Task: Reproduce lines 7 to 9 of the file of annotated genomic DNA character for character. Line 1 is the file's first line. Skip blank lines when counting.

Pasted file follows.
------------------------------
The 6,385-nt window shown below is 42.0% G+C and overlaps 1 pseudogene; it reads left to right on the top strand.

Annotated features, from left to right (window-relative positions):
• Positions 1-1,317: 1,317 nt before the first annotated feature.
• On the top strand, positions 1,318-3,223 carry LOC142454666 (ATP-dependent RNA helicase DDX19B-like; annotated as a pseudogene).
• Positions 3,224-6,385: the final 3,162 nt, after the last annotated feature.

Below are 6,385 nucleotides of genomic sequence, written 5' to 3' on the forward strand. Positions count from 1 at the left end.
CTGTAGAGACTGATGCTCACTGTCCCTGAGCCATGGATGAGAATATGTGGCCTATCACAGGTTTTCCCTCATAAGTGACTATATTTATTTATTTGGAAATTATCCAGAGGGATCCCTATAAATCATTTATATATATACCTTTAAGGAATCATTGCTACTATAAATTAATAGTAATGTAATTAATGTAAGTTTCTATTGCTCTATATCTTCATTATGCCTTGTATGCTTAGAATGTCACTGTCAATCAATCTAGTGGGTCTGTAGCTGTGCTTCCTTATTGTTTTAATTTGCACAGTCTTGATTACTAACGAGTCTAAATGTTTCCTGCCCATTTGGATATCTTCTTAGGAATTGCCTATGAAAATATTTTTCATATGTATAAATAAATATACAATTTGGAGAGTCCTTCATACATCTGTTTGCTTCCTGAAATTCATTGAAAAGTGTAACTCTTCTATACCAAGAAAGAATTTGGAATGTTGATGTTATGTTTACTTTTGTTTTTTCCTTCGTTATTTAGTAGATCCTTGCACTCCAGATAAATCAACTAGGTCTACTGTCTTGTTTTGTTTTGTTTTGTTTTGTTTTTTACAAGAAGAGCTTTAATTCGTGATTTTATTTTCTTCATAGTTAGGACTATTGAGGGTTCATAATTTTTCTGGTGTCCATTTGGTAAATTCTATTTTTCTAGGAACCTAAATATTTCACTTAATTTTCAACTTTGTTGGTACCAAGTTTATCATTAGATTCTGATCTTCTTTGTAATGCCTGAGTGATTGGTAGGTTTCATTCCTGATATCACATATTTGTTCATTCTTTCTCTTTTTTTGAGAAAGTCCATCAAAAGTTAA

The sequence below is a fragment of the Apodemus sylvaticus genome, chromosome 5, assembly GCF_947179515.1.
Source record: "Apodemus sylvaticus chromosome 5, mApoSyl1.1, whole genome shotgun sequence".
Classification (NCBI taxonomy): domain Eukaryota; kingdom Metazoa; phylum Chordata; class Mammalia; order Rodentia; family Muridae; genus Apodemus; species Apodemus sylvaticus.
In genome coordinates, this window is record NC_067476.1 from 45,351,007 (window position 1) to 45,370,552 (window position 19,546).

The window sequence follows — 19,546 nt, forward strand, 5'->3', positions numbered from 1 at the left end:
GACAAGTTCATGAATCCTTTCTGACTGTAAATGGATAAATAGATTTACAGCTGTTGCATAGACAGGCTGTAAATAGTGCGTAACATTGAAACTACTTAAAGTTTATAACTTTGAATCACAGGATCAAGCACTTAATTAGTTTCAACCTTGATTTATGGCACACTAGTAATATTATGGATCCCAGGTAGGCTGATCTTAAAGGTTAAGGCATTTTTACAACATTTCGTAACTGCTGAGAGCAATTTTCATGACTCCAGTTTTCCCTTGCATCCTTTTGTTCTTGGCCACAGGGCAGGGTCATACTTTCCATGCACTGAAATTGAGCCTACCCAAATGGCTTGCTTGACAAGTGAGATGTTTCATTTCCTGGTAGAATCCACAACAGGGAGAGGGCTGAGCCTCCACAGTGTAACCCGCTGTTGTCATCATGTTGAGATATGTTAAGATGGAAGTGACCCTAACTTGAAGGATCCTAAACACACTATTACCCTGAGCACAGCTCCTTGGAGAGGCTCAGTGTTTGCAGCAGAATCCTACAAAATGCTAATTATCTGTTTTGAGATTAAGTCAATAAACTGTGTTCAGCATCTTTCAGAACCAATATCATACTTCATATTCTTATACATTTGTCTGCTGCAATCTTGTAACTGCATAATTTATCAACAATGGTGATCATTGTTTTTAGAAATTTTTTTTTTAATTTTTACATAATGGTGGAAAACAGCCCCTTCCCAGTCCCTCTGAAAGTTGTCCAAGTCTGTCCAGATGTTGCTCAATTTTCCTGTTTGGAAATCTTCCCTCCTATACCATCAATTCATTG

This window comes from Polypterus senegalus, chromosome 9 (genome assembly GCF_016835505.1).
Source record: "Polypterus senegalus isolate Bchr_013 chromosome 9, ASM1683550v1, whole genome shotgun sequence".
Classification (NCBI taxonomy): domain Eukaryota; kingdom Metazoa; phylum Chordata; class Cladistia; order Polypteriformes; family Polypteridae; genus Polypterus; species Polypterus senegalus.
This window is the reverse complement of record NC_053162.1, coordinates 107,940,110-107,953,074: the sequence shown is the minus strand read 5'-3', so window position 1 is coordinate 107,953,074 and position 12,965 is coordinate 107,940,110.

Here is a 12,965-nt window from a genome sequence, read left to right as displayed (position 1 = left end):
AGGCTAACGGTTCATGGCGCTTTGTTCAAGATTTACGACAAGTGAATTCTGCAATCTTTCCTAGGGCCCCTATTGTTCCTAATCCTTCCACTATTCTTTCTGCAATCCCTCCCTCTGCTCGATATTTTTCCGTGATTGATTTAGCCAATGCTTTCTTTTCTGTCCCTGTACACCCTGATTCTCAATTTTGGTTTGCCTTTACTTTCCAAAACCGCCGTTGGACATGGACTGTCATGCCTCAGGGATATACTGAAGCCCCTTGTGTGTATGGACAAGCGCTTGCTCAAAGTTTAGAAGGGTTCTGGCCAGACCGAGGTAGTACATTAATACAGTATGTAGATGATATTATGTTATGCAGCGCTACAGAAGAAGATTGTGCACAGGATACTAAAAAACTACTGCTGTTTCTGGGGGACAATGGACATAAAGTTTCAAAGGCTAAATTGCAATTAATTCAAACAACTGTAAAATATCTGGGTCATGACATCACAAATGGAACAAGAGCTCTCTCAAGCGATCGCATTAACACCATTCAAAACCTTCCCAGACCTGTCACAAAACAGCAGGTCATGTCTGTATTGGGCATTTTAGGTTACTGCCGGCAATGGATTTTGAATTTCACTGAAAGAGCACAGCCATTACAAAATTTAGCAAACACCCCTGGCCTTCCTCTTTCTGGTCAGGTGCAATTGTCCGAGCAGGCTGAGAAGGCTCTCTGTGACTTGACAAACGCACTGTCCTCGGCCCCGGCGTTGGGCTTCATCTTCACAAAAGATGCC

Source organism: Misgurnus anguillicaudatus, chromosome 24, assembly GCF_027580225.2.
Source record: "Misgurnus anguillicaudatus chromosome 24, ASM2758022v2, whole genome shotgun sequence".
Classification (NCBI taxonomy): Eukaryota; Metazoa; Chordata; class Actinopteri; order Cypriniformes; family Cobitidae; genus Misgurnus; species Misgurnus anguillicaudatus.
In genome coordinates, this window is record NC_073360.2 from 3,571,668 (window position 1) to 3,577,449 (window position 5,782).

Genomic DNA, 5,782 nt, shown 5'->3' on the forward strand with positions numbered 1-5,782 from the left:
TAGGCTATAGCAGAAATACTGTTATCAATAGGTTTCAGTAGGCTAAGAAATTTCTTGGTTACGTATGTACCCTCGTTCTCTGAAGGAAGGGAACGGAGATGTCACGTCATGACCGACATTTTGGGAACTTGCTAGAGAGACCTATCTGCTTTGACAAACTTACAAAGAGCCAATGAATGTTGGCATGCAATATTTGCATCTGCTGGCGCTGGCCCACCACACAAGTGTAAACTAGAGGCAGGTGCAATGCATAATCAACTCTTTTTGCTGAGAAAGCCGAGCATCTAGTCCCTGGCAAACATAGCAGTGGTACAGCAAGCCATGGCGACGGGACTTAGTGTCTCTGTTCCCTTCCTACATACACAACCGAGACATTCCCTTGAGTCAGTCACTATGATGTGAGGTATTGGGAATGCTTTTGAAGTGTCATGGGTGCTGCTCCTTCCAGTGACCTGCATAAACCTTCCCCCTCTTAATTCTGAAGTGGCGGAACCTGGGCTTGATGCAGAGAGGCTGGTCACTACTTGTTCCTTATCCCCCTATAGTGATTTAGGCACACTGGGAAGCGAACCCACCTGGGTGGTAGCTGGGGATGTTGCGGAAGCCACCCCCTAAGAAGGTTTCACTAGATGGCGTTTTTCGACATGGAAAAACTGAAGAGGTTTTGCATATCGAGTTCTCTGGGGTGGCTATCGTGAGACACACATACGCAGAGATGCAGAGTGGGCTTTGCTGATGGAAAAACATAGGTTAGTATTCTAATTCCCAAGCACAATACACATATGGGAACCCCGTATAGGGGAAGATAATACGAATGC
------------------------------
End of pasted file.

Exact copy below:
CTGTAGAGACTGATGCTCACTGTCCCTGAGCCATGGATGAGAATATGTGGCCTATCACAGGTTTTCCCTCATAAGTGACTATATTTATTTATTTGGAAATTATCCAGAGGGATCCCTATAAATCATTTATATATATACCTTTAAGGAATCATTGCTACTATAAATTAATAGTAATGTAATTAATGTAAGTTTCTATTGCTCTATATCTTCATTATGCCTTGTATGCTTAGAATGTCACTGTCAATCAATCTAGTGGGTCTGTAGCTGTGCTTCCTTATTGTTTTAATTTGCACAGTCTTGATTACTAACGAGTCTAAATGTTTCCTGCCCATTTGGATATCTTCTTAGGAATTGCCTATGAAAATATTTTTCATATGTATAAATAAATATACAATTTGGAGAGTCCTTCATACATCTGTTTGCTTCCTGAAATTCATTGAAAAGTGTAACTCTTCTATACCAAGAAAGAATTTGGAATGTTGATGTTATGTTTACTTTTGTTTTTTCCTTCGTTATTTAGTAGATCCTTGCACTCCAGATAAATCAACTAGGTCTACTGTCTTGTTTTGTTTTGTTTTGTTTTGTTTTTTACAAGAAGAGCTTTAATTCGTGATTTTATTTTCTTCATAGTTAGGACTATTGAGGGTTCATAATTTTTCTGGTGTCCATTTGGTAAATTCTATTTTTCTAGGAACCTAAATATTTCACTTAATTTTCAACTTTGTTGGTACCAAGTTTATCATTAGATTCTGATCTTCTTTGTAATGCCTGAGTGATTGGTAGGTTTCATTCCTGATATCACATATTTGTTCATTCTTTCTCTTTTTTTGAGAAAGTCCATCAAAAGTTAA

The sequence below is a fragment of the Apodemus sylvaticus genome, chromosome 5, assembly GCF_947179515.1.
Source record: "Apodemus sylvaticus chromosome 5, mApoSyl1.1, whole genome shotgun sequence".